Clip 2 involves a 4-out 1-in motion which develops into a “Horns” set culminating in a side ball-screen read & react off of it. The ball never gets set in one player’s hands too long as #1 works back from where he originally drove the ball to the three-point line to get an open look at a 3-point shot as his defender completely loses sight of him.

Clip #3 is a great example of working and manipulating the ball-screen to death until a lane opens up. The defender guarding #1 actually does a good job the first couple times versus the ball-screen. However, it is that third and fourth time through that eventually opens up a lane and allows #1 to drive hard and kick out to a wide-open teammate on the perimeter.

Clip #4 involves great motion offense and yet again another example of the skip pass to the weakside corner. There is constant motion and a lack of standing around that makes this set work in particular. The point guard, #1, does an excellent job of throwing a difficult back to his left while dribbling to the right-hand side of the floor as the low, weak-side defender (who is tasked with tagging the role man) comes too far into the paint exposing the backside corner for an open shot from downtown. What may go overlooked is #41’s direct rim-run which occupies this weak-side defender and forces him to respect the potential dump-off for a layup.

Cuts (1.458 PPP, 100th percentile in NCAA)


The video in this section does more justice than any type of writing that I could ever do it justice. Yet, what I would like for you to notice is the amount of movement and how each cut has a purpose and force to it. Golden State Warriors’ head coach always talks about his team playing with a certain “magnitude of force.” It seems as if that message is echoed by Rick Byrd to his players as well.

Backcuts are a staple of any Belmont highlight reel. What I most appreciate about this offensive approach is how aware of each and every one of Belmont’s players are cognizant to their man in relation to their own floor position and where the ball is too. This first clip illustrates this entire segment best. As #1 comes off the side ball-screen, #3 notices that his defender remains elevated and loses sight of his relative position on the floor. This opens #3 up to make a simple read and reaction cut toward the rim for as the announcer stated “beautiful” pass and finish.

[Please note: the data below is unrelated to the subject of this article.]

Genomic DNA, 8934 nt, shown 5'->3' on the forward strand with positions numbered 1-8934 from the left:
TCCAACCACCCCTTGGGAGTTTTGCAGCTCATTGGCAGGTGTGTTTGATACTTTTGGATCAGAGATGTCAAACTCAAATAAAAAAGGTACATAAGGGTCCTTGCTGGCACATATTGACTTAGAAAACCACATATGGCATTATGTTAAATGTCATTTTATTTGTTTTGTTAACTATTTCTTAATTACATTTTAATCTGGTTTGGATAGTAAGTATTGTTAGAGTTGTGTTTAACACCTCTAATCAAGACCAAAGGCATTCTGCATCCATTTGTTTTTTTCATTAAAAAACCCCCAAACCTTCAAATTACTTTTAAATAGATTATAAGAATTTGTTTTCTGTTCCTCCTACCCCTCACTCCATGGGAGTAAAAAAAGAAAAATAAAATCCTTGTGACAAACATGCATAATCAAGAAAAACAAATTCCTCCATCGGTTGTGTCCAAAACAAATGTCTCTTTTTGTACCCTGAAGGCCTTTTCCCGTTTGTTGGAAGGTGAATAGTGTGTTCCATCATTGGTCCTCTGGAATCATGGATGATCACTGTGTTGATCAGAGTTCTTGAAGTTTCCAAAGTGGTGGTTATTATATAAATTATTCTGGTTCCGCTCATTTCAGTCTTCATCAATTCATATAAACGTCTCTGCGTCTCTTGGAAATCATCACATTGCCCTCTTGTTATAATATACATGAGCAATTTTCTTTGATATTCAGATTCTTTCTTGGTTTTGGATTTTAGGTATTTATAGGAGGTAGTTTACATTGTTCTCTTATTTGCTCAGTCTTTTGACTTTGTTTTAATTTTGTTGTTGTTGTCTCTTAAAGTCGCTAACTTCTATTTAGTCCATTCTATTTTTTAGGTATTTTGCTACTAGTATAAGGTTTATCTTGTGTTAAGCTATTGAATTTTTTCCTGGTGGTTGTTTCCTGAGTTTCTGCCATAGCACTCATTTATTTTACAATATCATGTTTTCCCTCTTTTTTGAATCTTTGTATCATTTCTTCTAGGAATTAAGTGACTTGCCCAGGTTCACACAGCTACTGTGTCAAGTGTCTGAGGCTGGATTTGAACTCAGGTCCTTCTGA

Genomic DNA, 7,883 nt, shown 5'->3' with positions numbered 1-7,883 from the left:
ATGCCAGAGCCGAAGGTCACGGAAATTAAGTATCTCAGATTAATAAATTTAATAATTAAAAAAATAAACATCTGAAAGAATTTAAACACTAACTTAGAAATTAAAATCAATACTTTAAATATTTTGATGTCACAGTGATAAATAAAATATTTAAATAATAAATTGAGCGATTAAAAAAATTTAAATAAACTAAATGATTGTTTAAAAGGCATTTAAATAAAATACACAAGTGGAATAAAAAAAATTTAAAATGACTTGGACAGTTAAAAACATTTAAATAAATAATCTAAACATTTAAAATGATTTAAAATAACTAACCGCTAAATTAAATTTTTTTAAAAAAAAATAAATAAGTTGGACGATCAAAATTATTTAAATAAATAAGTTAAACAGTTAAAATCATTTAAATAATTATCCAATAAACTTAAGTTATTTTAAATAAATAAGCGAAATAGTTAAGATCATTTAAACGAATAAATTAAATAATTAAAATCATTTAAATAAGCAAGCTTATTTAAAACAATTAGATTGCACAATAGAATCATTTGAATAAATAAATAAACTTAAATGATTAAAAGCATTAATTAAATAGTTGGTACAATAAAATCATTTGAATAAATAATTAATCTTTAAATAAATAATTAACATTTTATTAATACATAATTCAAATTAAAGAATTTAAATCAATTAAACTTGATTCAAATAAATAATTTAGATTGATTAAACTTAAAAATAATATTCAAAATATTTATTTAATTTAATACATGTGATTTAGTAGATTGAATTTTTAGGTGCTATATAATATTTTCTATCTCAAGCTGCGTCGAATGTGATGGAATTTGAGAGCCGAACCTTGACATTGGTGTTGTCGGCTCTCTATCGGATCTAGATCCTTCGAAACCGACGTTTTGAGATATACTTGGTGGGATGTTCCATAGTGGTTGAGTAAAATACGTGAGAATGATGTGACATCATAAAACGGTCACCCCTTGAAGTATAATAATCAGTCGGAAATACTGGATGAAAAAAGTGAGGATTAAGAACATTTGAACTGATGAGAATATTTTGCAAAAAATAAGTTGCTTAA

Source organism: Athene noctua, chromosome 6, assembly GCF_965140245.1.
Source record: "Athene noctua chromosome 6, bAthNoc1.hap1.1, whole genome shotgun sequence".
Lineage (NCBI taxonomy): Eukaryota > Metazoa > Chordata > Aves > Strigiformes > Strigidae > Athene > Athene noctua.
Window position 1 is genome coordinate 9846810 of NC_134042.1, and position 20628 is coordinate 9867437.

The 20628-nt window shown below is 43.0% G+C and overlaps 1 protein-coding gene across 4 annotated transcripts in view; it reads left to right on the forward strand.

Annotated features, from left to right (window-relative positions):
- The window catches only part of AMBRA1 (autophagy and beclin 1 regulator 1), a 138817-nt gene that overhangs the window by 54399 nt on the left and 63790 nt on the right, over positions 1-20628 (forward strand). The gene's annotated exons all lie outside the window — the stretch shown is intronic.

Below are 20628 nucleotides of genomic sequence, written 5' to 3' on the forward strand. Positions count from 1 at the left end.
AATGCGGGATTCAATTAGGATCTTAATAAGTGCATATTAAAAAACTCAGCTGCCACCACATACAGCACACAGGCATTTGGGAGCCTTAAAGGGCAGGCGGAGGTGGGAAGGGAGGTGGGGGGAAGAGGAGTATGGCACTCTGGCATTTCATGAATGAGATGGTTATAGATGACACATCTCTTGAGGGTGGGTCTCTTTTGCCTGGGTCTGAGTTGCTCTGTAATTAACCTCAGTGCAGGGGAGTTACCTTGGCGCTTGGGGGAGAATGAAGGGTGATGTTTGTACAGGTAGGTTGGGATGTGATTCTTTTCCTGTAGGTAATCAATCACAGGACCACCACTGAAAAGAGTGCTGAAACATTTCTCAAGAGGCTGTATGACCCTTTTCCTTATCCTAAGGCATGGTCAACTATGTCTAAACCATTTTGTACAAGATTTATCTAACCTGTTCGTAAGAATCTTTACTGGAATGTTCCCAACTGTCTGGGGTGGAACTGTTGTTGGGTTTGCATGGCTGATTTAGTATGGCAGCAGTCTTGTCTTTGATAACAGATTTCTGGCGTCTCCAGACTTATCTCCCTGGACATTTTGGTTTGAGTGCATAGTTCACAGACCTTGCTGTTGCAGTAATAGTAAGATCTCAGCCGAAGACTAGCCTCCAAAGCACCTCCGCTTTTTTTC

I absolutely love clip 4, (Belmont vs. TCU), which involves a side ball-screen and a weakside double stagger. What is so nice about how this action is executed is the time of it. As the point guard comes off the side ball-screen action, #11 is flying off the weak-side double pindown (a.k.a. double stagger) and tic-tac-toes a pass right into the gut of the rim-rolling big man for an emphatic dunk. The play is timed up so well that as soon as #11 gets it, the ball is played like a game of hot potato to the next man so he can finish it off.

The back-cut on the road at Providence with a minute-and-a-half is not too shabby either (just saying…).

BLOBs (Bruins Like to Eat in the Painted Area)


Lastly, I thought I would throw in a couple BLOB (Baseline Out-of-Bounds) sets in this video breakdown because they also emphasize how Belmont emphasizes its unselfishness mentality in these scenarios as well.

Clip #1 is outstanding in many ways because it uses an elevator screening action as window dressing to mask the real intention of this play, which is to hit #3 on the back-cut to a completely empty-side of the floor. Like I said, Rick Byrd is granting us all a masterclass on how to run an offense after all.